CCR4, a RNA decay factor, is hijacked by a plant cytorhabdovirus phosphoprotein to facilitate virus replication

  1. Zhen-Jia Zhang  Is a corresponding author
  2. Qiang Gao
  3. Xiao-Dong Fang
  4. Zhi-Hang Ding
  5. Dong-Min Gao
  6. Wen-Ya Xu
  7. Qing Cao
  8. Ji-Hui Qiao
  9. Yi-Zhou Yang
  10. Chenggui Han
  11. Ying Wang
  12. Xuefeng Yuan
  13. Dawei Li
  14. Xian-Bing Wang  Is a corresponding author
  1. China Agricultural University, China
  2. College of Plant Protection, Shandong Agricultural University, China

Abstract

Carbon catabolite repression 4 (CCR4) is a conserved mRNA deadenylase regulating posttranscriptional gene expression. However, regulation of CCR4 in virus infections is less understood. Here, we characterized a pro-viral role of CCR4 in replication of a plant cytorhabdovirus, Barley yellow striate mosaic virus (BYSMV). The barley (Hordeum vulgare) CCR4 protein (HvCCR4) was identified to interact with the BYSMV phosphoprotein (P). The BYSMV P protein recruited HvCCR4 from processing bodies (PBs) into viroplasm-like bodies. Overexpression of HvCCR4 promoted BYSMV replication in plants. Conversely, knockdown of the small brown planthopper CCR4 inhibited viral accumulation in the insect vector. Biochemistry experiments revealed that HvCCR4 was recruited into N–RNA complexes by the BYSMV P protein and triggered turnover of N-bound cellular mRNAs, thereby releasing RNA-free N protein to bind viral genomic RNA for optimal viral replication. Our results demonstrate that the co-opted the CCR4-mediated RNA decay facilitates cytorhabdovirus replication in plants and insects.

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All data generated or analysed during this study are included in the manuscript and supporting files.

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Author details

  1. Zhen-Jia Zhang

    College of Biological Sciences, China Agricultural University, Beijing, China
    For correspondence
    zjzhang@cau.edu.cn
    Competing interests
    The authors declare that no competing interests exist.
  2. Qiang Gao

    College of Biological Sciences, China Agricultural University, Beijing, China
    Competing interests
    The authors declare that no competing interests exist.
  3. Xiao-Dong Fang

    College of Biological Sciences, China Agricultural University, Beijing, China
    Competing interests
    The authors declare that no competing interests exist.
  4. Zhi-Hang Ding

    College of Biological Sciences, China Agricultural University, Beijing, China
    Competing interests
    The authors declare that no competing interests exist.
  5. Dong-Min Gao

    College of Biological Sciences, China Agricultural University, Beijing, China
    Competing interests
    The authors declare that no competing interests exist.
  6. Wen-Ya Xu

    College of Biological Sciences, China Agricultural University, Beijing, China
    Competing interests
    The authors declare that no competing interests exist.
  7. Qing Cao

    College of Biological Sciences, China Agricultural University, Beijing, China
    Competing interests
    The authors declare that no competing interests exist.
  8. Ji-Hui Qiao

    College of Biological Sciences, China Agricultural University, Beijing, China
    Competing interests
    The authors declare that no competing interests exist.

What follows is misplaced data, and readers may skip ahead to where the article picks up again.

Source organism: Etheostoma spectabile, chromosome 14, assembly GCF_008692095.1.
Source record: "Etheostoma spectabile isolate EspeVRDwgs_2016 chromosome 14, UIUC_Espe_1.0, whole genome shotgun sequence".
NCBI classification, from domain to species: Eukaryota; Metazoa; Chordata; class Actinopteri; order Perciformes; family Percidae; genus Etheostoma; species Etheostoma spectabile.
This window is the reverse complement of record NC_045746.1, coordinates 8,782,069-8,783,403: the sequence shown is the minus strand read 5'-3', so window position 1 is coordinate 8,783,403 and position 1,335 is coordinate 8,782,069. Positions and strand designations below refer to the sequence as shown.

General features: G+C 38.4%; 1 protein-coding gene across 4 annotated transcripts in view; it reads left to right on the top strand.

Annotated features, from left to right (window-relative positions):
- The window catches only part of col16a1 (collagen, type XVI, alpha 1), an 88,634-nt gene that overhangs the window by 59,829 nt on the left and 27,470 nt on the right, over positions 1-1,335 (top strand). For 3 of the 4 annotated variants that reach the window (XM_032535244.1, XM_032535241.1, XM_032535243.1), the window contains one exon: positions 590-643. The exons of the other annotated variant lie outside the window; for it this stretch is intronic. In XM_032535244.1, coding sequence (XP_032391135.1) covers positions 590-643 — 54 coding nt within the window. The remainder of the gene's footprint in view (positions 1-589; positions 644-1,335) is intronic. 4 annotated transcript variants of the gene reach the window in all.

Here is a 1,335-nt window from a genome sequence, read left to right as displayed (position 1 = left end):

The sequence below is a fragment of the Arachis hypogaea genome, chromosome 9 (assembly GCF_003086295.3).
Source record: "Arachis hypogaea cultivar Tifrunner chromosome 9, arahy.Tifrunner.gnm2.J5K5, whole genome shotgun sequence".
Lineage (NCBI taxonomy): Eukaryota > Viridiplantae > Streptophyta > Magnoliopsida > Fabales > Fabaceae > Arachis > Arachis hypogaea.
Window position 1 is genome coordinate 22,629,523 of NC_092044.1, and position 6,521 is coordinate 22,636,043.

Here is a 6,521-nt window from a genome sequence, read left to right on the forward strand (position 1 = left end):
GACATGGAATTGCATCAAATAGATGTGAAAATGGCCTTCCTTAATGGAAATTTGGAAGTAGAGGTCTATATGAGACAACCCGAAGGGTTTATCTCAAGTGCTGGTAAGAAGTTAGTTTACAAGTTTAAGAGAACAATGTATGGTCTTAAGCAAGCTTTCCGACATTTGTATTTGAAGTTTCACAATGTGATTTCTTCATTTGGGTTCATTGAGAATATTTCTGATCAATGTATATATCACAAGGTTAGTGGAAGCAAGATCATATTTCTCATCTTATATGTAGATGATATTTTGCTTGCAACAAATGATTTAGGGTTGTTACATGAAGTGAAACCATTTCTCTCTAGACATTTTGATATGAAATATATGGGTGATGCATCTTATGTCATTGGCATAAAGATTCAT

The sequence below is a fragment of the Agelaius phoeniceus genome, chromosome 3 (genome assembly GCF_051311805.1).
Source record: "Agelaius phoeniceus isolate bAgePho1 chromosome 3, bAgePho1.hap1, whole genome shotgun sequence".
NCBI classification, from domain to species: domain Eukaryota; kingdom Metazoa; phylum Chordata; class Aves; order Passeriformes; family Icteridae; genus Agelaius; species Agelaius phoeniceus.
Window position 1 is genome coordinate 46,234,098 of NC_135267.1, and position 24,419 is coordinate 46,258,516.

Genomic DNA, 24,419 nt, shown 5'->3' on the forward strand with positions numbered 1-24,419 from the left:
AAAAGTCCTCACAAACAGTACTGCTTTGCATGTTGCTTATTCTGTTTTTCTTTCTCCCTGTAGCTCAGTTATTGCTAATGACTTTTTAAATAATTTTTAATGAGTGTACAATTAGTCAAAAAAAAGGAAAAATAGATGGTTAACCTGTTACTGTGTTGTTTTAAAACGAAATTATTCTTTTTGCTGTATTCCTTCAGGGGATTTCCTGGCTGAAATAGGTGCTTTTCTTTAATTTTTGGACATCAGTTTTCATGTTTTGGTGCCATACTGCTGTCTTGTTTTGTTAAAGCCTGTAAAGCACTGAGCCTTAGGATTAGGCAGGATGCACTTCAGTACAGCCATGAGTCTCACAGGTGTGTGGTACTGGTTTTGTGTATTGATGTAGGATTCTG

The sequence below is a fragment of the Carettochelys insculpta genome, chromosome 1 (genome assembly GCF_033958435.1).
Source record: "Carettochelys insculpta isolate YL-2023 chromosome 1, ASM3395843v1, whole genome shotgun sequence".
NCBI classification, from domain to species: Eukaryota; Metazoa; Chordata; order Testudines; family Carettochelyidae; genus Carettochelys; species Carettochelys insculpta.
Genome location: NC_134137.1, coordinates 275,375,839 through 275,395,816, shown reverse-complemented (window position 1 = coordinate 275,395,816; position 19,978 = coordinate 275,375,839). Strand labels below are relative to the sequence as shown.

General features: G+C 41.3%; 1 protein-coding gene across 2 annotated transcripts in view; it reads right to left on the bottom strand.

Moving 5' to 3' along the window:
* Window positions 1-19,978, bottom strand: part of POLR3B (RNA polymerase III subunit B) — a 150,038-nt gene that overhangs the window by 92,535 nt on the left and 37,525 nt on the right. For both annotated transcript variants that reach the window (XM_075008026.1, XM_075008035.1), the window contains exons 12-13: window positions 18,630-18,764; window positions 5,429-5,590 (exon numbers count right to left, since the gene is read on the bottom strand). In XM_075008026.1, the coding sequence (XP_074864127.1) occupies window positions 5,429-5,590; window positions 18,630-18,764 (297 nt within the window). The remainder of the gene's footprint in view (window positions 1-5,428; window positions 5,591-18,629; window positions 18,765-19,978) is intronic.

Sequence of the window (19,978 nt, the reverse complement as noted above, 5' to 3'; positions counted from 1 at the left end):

9. Yi-Zhou Yang

    College of Biological Sciences, China Agricultural University, Beijing, China
    Competing interests
    The authors declare that no competing interests exist.
  10. Chenggui Han

    State Key Laboratory of Agro-Biotechnology, China Agricultural University, Beijing, China
    Competing interests
    The authors declare that no competing interests exist.
  11. Ying Wang

    College of Plant Protection, China Agricultural University, Beijing, China
    Competing interests
    The authors declare that no competing interests exist.
  12. Xuefeng Yuan

    Department of Plant Pathology, College of Plant Protection, Shandong Agricultural University, Tai'an, China
    Competing interests
    The authors declare that no competing interests exist.
  13. Dawei Li

    College of Biological Sciences, China Agricultural University, Beijing, China
    Competing interests
    The authors declare that no competing interests exist.
  14. Xian-Bing Wang

    College of Biological Sciences, China Agricultural University, Beijing, China
    For correspondence
    wangxianbing@cau.edu.cn
    Competing interests
    The authors declare that no competing interests exist.
    ORCID icon "This ORCID iD identifies the author of this article:" 0000-0003-3082-2462

Funding

National Natural Science Foundation of China (31872920 and 31571978)

  • Xian-Bing Wang

The funders had no role in study design, data collection and interpretation, or the decision to submit the work for publication.

Reviewing Editor

  1. Detlef Weigel, Max Planck Institute for Developmental Biology, Germany

Version history

  1. Received: November 19, 2019
  2. Accepted: March 21, 2020
  3. Accepted Manuscript published: March 24, 2020 (version 1)
  4. Version of Record published: March 30, 2020 (version 2)

Copyright

© 2020, Zhang et al.

This article is distributed under the terms of the Creative Commons Attribution License permitting unrestricted use and redistribution provided that the original author and source are credited.

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  1. Zhen-Jia Zhang
  2. Qiang Gao
  3. Xiao-Dong Fang
  4. Zhi-Hang Ding
  5. Dong-Min Gao
  6. Wen-Ya Xu
  7. Qing Cao
  8. Ji-Hui Qiao
  9. Yi-Zhou Yang
  10. Chenggui Han
  11. Ying Wang
  12. Xuefeng Yuan
  13. Dawei Li
  14. Xian-Bing Wang
(2020)
CCR4, a RNA decay factor, is hijacked by a plant cytorhabdovirus phosphoprotein to facilitate virus replication
eLife 9:e53753.
https://doi.org/10.7554/eLife.53753

Share this article

https://doi.org/10.7554/eLife.53753

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